So that is how the scene was set for that already-legendary and status-quo-esque all-out war between the digital titans. The executives’ exchange was rendered null and void (Schmidt and Levinson both left their respective frenemies’ board, returning to their respective folds), and that familiar road, with all the necessary elements, from accusation matches and lawsuits to two-timing and underhanded techniques, was taken.
Mind you, Google appeared to feel the shoe-pinching a bit, judging by their response. It was mostly Apple who went on the offensive, threatening their opponents with taking them to court (and going through with it once, though not against Google technically, but against their hardware ally HTC, which fooled no one, of course), publicly announcing the plans to finish Android once and for all (while claiming at the same time that it was Google who aimed to destroy iPhone) and accusing Google of daylight robbery. It was Apple who refused any form of compensation, as Jobs told Schmidt face to face in no uncertain terms, demanding that Google keep away from iPhone’s concepts (and they did, to a point, by refraining from the use of some Apple-proprietary gesture features in the Dream). And it was Jobs that trashed Google’s “Don’t Do Evil” slogan loudly enough, sending quite a few choice words their way even at Apple’s official occasion in 2010. And even when the Android shutdown plan slowly but surely disappeared from Apple’s agenda and they started treading “the stolen product” as a legitimate competitor, they did it with all guns blazing, too. Like when they pressed the issue of privacy, promoting the idea of their product being incomparably safer in that department than anything Google could offer, and used some quite intense “destruction” images in their ads. (Which looked a bit ironic, considering that they still were freely and willingly giving their customers access to Google’s oh-so-unsafe products because of, yes, advertisement Google provided for Apple’s own goods).
Whereas Google took quite a defensive stance from the word go: all it did in response to all that was just some trivial poaching attempts at Apple browser’s engineers which in the end led to the company’s having to create their own, completely non-Safari mobile browser (which only made Jobs more mad).
Anyway, it was that Sooner / Dream story which really had led to the enmity and rivalry we have been witnessing for years now, which still remains the modus operandi of those two.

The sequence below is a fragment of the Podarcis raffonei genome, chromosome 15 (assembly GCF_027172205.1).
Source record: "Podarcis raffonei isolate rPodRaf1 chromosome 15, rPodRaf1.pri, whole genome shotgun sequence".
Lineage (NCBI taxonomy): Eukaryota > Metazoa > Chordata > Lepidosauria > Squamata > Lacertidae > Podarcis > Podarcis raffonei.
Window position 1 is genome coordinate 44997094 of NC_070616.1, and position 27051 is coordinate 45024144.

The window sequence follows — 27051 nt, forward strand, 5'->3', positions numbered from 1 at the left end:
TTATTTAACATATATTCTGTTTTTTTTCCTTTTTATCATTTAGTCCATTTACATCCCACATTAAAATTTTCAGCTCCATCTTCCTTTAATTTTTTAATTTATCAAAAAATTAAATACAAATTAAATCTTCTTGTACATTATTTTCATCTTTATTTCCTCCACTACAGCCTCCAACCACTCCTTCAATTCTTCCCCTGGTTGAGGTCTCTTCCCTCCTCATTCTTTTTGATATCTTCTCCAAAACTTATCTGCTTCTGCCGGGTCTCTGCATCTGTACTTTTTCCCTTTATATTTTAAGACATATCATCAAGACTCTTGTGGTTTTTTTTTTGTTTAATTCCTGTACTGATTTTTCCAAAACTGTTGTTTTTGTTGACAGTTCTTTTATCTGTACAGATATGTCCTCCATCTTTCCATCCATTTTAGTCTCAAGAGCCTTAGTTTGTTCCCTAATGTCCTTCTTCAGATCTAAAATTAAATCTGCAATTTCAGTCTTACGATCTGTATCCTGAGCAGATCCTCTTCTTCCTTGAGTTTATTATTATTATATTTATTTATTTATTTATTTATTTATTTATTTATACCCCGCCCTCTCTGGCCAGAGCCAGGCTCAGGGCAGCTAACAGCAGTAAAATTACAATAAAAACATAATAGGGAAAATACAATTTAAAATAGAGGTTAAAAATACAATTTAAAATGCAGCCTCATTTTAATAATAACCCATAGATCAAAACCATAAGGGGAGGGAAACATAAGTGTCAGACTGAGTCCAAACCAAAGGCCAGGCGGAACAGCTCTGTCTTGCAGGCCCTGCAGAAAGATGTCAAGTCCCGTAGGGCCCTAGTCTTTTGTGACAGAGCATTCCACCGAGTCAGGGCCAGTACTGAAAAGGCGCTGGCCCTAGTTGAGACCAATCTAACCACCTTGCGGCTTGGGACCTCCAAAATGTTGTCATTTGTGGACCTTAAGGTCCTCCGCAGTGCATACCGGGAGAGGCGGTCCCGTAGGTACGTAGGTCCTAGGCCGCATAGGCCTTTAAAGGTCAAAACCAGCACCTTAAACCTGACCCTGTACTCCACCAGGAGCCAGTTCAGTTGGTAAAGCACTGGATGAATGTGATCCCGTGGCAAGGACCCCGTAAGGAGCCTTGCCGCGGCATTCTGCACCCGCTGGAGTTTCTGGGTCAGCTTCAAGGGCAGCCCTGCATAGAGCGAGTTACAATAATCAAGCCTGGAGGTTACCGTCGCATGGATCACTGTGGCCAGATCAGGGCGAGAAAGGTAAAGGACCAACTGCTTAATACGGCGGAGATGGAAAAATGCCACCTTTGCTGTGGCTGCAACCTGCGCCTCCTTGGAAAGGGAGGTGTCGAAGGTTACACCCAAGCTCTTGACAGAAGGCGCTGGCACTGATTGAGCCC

With the slight clarification that it doesn’t. Not completely, not any more.
Because in the end of the day it was money that, as usual, talked again (with a little dash of quality thrown in: the most recent Apple’s attempt to get rid of Google product ended up being a big flop, with the iPhone maker having to apologize to customers and even point them towards just-ditched Google Maps when AppleMaps proved to be quite a measly substitute). And Apple did take a settlement from HTC after all (although it only happened this year).
And though it took a billion dollar payment (and a hefty percentage of Google’s future iPhone-related earnings – 34%, to be precise) from the Internet giant to its mighty rival, Google search did ultimately return to Apple’s phones as the default search engine. As a result, Google was responsible for five percent of Apple’s profits in 2015.
So, while the two companies are still officially adverse to each other, their current unplesantries are nothing compared to their wars of the past, and the creeping convergence and compatibility growing between their environments shows no signs of subsiding. And if this trend continues (and it looks at the moment that it will), Apple may yet relent and come round, like it has almost done by now in relation to Microsoft to which it also was a mortal enemy back then (and which, may we say, was also accused of stealing ideas repeatedly, and not just by Apple).
So maybe that joke Eric Schmidt told early on, when Google and Apple were still best buddies – about possible merging of the two into a some sort of “AppleGoog” was less far off than he thought himself. True words spoken in jest and all that, you know…
- Apple, Google and a Deal That Controls the Internet – The New York Times
- Sell your old smartphone online – iGotOffer
- Everything About Apple’s Products – The complete guide to all Apple consumer electronic products, including technical specifications, identifiers and other valuable information.
Why Apple hates Google [Video]
Video uploaded by CNET on July 27, 2021